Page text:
New regulations under discussion as part of reviewing South Africa’s Taxation Laws Amendment Bill (TLAB) suggest that Bitcoin trades may become exempt from value-added tax (VAT)
The South African government has already begun to examine how to address cryptocurrency as part of the economy due to its rising popularity in the country. The South African Revenue Service’s (SARS) most recent announcement on April 6, concerning cryptocurrency investment or trading this year stipulated that taxpayers must declare their profits or losses arising from any cryptocurrency transactions along with their annual end of year earnings.
“The onus is on taxpayers to declare all cryptocurrency-related taxable income in the tax year. Failure to do so could result in interest and penalties.”
However, the new rules if legislated would make crypto trades exempt from VAT, due to proposals to actually change the definition of digital assets and applicability of VAT in order to clarify and simplify returns for taxpayers. A senior tax consultant from Mazars, Tertius Troost, tried to explain:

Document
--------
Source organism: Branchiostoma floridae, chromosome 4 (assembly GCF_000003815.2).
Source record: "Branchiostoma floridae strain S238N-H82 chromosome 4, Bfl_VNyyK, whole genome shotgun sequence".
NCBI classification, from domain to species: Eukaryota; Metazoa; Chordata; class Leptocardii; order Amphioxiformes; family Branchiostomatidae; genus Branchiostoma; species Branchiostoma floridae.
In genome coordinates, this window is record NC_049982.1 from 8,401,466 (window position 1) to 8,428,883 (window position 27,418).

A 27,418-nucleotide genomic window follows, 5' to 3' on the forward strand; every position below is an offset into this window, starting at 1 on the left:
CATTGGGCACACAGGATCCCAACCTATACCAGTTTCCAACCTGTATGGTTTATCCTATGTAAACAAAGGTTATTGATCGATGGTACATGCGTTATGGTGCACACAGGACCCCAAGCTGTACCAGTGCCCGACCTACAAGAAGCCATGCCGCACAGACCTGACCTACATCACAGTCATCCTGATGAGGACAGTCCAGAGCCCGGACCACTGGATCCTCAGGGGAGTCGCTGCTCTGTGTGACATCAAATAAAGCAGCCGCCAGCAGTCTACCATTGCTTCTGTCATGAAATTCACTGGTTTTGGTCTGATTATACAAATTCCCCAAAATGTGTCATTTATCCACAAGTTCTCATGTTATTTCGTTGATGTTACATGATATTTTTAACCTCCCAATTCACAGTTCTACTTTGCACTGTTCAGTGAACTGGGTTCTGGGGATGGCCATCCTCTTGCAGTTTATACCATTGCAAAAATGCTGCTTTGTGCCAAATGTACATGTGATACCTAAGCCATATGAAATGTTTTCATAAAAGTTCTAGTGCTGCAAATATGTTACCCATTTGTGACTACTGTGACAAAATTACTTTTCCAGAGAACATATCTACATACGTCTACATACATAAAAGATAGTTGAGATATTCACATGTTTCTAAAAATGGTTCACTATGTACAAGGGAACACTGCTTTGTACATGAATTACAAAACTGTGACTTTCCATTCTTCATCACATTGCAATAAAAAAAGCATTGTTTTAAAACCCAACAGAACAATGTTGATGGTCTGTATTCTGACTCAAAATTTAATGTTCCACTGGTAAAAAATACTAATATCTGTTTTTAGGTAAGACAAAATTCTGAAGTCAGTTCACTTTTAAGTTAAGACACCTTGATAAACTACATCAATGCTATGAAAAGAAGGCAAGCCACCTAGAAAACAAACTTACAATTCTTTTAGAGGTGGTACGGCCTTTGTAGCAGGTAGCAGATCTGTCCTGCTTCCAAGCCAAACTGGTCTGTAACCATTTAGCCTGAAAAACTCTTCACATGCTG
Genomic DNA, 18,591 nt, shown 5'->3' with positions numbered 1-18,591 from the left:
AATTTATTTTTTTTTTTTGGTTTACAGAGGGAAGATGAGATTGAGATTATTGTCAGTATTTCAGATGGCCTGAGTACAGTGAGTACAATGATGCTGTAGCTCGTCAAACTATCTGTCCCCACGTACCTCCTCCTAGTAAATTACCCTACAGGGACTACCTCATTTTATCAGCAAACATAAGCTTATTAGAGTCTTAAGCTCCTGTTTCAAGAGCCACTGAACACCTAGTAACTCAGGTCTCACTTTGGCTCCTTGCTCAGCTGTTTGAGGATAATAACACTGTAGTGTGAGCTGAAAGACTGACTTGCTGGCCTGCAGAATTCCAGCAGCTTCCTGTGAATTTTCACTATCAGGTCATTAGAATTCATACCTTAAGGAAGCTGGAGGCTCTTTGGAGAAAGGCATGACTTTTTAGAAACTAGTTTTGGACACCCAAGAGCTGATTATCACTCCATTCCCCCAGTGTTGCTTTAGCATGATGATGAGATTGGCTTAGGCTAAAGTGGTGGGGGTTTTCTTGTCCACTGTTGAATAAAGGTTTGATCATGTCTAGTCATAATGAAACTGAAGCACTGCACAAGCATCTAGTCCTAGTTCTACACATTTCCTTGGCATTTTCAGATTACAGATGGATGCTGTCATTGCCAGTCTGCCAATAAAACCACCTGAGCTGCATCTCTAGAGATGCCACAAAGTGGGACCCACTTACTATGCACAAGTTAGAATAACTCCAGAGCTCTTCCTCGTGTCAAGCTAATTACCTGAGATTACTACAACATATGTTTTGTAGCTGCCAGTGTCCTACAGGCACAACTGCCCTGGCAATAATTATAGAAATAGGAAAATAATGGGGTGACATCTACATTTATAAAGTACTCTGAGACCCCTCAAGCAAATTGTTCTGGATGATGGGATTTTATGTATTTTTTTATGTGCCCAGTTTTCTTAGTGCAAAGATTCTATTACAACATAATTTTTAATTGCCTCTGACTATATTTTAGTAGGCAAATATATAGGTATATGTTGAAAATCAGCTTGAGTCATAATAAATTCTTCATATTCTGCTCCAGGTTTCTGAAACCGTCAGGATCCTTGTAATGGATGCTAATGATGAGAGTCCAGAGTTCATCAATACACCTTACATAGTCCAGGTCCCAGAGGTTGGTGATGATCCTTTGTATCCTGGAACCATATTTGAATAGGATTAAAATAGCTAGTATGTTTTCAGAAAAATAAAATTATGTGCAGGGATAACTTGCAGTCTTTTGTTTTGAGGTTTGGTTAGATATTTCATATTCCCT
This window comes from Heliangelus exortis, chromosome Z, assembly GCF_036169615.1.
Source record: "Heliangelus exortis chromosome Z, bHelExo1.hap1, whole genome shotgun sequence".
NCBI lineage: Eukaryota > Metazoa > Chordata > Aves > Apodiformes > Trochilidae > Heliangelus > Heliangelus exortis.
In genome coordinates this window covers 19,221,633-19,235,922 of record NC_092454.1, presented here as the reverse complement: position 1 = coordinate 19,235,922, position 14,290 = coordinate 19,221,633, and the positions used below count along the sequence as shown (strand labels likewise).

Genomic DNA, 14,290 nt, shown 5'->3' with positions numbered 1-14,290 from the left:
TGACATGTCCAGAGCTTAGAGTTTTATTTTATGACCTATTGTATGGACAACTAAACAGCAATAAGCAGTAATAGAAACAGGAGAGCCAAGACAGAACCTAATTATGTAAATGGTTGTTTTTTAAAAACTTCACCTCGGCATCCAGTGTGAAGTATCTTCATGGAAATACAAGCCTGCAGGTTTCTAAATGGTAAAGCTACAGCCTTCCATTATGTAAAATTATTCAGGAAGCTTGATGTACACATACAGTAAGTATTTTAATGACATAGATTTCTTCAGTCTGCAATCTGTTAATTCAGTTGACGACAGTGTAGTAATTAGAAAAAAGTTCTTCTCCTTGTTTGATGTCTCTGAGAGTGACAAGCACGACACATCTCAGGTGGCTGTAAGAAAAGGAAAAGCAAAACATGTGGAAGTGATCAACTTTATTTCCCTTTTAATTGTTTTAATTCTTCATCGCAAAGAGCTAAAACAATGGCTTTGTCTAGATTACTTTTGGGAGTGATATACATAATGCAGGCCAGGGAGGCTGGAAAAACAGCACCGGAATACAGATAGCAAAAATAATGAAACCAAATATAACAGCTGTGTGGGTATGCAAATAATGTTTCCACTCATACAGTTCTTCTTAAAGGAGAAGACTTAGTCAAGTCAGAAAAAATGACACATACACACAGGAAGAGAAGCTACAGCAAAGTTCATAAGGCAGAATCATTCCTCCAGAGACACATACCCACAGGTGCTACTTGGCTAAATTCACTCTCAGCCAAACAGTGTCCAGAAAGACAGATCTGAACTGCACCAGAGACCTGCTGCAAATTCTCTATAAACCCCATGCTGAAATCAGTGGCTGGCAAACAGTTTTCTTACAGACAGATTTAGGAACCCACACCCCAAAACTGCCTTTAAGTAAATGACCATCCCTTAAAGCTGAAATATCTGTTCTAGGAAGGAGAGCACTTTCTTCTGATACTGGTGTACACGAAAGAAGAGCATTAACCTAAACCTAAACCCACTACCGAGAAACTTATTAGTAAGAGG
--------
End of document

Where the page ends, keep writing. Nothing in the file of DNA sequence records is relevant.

“The clarification of the VAT treatment will be well received, especially on the basis that the issue, acquisition, collection, buying or selling or transfer of ownership of any cryptocurrency will be included under the definition of financial services in terms of section 2 of the VAT Act.”
The tax consultant goes on to explain that mining may well not be included in the new tax rules for VAT, but suggests that is the only good news, as some cryptocurrency will not be able to offset losses in the normal way as they fall into an area of taxation which is known as “suspect trades” so losses would be held over only to be used against potential future profits earned from cryptocurrency trading.
However despite this, should the tax law be changed, there will at least be no VAT levied on the acquisition of cryptocurrencies such as Bitcoin, nor on their disposal through sales or purchases.
Interest in the market is continuing to grow in the region, as illustrated recently by Google’s worldwide bitcoin-related searches which showed the highest concentration to be currently in South Africa. For public investor convenience, the growing trend has resulted in more Bitcoin ATMs becoming available as trade volumes continue to show improvement across the country.
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